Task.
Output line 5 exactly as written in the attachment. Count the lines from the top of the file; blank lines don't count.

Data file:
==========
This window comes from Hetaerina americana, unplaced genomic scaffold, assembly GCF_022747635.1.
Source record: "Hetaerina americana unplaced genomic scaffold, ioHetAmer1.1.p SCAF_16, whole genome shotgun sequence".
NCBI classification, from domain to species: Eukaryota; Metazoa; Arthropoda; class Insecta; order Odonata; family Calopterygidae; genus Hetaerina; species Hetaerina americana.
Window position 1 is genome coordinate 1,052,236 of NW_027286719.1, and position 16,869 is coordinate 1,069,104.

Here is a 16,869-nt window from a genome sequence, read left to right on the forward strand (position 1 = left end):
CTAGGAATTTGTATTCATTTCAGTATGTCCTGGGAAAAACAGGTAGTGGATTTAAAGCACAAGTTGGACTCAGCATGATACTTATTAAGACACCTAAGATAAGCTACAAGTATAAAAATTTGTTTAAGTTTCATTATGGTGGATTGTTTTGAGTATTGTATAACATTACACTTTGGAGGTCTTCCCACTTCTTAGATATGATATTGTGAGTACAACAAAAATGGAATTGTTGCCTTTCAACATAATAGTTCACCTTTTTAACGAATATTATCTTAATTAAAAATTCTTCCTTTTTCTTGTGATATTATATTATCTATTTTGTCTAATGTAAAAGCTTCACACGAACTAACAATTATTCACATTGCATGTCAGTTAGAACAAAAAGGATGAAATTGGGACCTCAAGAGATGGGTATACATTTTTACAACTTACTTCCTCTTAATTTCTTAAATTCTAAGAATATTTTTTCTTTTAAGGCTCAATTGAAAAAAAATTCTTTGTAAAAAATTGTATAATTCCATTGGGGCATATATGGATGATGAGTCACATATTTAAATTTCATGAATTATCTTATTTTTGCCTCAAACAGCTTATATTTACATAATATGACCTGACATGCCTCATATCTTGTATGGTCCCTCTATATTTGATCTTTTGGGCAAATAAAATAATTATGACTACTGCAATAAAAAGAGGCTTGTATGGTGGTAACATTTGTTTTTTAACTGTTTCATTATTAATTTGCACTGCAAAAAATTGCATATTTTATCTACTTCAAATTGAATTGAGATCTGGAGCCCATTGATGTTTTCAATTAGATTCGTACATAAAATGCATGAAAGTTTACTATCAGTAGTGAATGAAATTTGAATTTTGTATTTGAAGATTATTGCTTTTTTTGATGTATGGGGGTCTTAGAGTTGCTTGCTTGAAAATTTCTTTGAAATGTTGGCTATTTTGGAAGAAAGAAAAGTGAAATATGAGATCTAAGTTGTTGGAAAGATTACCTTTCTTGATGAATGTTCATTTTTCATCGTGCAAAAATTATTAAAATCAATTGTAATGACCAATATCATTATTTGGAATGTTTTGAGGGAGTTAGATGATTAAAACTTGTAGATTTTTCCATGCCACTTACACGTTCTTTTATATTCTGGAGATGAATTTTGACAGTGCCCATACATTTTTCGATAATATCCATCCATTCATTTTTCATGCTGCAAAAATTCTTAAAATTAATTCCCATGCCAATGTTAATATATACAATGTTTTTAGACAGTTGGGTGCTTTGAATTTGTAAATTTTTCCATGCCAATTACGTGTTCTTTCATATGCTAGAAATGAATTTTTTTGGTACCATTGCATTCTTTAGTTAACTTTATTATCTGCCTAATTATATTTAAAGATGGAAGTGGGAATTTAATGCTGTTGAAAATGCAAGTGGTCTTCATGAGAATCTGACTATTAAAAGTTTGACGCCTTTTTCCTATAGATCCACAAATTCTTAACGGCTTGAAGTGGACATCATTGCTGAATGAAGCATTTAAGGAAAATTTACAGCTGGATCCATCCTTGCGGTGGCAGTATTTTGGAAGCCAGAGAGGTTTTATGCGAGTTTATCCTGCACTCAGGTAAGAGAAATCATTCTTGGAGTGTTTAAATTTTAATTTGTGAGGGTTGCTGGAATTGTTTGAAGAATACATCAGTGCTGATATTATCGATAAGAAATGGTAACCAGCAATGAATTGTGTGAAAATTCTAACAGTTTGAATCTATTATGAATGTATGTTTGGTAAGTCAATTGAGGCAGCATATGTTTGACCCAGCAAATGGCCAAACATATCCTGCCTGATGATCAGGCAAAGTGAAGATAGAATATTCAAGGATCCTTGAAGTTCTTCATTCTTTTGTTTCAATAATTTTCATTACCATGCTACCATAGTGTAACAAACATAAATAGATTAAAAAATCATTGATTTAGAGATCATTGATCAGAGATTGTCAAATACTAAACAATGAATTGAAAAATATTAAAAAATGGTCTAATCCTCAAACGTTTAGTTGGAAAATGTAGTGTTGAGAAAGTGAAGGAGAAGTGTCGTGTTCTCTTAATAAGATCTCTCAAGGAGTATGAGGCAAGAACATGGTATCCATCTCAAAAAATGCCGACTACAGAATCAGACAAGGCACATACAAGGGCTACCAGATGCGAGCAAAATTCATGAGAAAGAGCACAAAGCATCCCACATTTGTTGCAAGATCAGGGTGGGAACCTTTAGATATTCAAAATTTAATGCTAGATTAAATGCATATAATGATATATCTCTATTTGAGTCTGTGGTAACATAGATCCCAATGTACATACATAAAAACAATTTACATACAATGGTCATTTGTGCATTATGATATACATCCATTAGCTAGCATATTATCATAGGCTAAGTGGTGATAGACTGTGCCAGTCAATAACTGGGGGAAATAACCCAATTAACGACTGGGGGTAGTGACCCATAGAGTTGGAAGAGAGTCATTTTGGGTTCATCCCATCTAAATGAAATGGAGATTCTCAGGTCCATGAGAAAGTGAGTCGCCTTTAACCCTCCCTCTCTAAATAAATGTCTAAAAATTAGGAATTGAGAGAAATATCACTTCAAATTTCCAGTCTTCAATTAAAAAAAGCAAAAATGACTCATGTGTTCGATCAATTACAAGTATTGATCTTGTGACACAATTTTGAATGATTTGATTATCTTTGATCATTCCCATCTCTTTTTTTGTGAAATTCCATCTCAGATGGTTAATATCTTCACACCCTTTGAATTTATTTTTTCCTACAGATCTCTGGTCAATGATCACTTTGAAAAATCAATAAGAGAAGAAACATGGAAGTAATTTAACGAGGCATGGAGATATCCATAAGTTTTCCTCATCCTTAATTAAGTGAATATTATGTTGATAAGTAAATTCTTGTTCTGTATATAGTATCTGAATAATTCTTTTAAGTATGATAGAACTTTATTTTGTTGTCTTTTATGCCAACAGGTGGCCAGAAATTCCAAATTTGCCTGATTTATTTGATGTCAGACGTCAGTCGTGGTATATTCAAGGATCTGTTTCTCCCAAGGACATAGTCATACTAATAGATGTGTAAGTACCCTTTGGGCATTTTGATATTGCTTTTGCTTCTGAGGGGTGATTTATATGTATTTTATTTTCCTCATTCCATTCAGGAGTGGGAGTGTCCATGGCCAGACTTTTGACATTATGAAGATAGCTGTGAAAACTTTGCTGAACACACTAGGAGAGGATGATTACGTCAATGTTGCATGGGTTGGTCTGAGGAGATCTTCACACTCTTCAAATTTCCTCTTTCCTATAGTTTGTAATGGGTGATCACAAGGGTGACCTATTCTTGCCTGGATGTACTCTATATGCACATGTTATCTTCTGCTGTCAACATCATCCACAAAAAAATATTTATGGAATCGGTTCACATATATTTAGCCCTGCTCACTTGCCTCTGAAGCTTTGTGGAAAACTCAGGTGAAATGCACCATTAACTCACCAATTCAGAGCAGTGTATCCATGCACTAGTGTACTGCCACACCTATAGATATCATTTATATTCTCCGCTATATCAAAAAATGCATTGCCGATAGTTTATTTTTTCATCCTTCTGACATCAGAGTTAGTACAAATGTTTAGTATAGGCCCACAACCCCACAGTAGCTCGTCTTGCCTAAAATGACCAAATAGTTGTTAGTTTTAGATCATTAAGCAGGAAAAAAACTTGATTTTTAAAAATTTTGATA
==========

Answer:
Here is a 16,869-nt window from a genome sequence, read left to right on the forward strand (position 1 = left end):